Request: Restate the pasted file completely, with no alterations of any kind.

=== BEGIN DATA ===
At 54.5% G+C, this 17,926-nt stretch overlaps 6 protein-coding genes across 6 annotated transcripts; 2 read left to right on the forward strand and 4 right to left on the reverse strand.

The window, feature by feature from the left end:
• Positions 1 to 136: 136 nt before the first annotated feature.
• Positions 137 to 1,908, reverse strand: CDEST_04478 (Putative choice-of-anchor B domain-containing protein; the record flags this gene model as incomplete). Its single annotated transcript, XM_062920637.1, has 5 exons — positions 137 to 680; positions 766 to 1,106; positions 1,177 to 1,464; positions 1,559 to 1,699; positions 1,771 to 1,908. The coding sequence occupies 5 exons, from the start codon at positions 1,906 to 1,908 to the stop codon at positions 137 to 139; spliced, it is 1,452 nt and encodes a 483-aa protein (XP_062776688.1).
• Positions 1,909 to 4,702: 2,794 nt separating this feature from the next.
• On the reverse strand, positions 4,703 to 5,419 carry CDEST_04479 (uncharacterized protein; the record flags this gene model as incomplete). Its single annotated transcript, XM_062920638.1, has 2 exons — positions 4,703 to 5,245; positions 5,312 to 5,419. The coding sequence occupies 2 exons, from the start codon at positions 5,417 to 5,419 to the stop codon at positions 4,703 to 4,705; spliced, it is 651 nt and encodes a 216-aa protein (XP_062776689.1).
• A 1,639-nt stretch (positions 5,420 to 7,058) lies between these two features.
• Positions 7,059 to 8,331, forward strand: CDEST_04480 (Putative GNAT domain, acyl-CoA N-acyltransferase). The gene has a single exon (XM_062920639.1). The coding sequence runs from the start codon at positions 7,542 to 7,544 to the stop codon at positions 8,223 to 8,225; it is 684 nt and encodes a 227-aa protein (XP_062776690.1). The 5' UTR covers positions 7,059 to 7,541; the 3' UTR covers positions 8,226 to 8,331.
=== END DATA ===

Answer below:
At 54.5% G+C, this 17,926-nt stretch overlaps 6 protein-coding genes across 6 annotated transcripts; 2 read left to right on the forward strand and 4 right to left on the reverse strand.

The window, feature by feature from the left end:
• Positions 1 to 136: 136 nt before the first annotated feature.
• Positions 137 to 1,908, reverse strand: CDEST_04478 (Putative choice-of-anchor B domain-containing protein; the record flags this gene model as incomplete). Its single annotated transcript, XM_062920637.1, has 5 exons — positions 137 to 680; positions 766 to 1,106; positions 1,177 to 1,464; positions 1,559 to 1,699; positions 1,771 to 1,908. The coding sequence occupies 5 exons, from the start codon at positions 1,906 to 1,908 to the stop codon at positions 137 to 139; spliced, it is 1,452 nt and encodes a 483-aa protein (XP_062776688.1).
• Positions 1,909 to 4,702: 2,794 nt separating this feature from the next.
• On the reverse strand, positions 4,703 to 5,419 carry CDEST_04479 (uncharacterized protein; the record flags this gene model as incomplete). Its single annotated transcript, XM_062920638.1, has 2 exons — positions 4,703 to 5,245; positions 5,312 to 5,419. The coding sequence occupies 2 exons, from the start codon at positions 5,417 to 5,419 to the stop codon at positions 4,703 to 4,705; spliced, it is 651 nt and encodes a 216-aa protein (XP_062776689.1).
• A 1,639-nt stretch (positions 5,420 to 7,058) lies between these two features.
• Positions 7,059 to 8,331, forward strand: CDEST_04480 (Putative GNAT domain, acyl-CoA N-acyltransferase). The gene has a single exon (XM_062920639.1). The coding sequence runs from the start codon at positions 7,542 to 7,544 to the stop codon at positions 8,223 to 8,225; it is 684 nt and encodes a 227-aa protein (XP_062776690.1). The 5' UTR covers positions 7,059 to 7,541; the 3' UTR covers positions 8,226 to 8,331.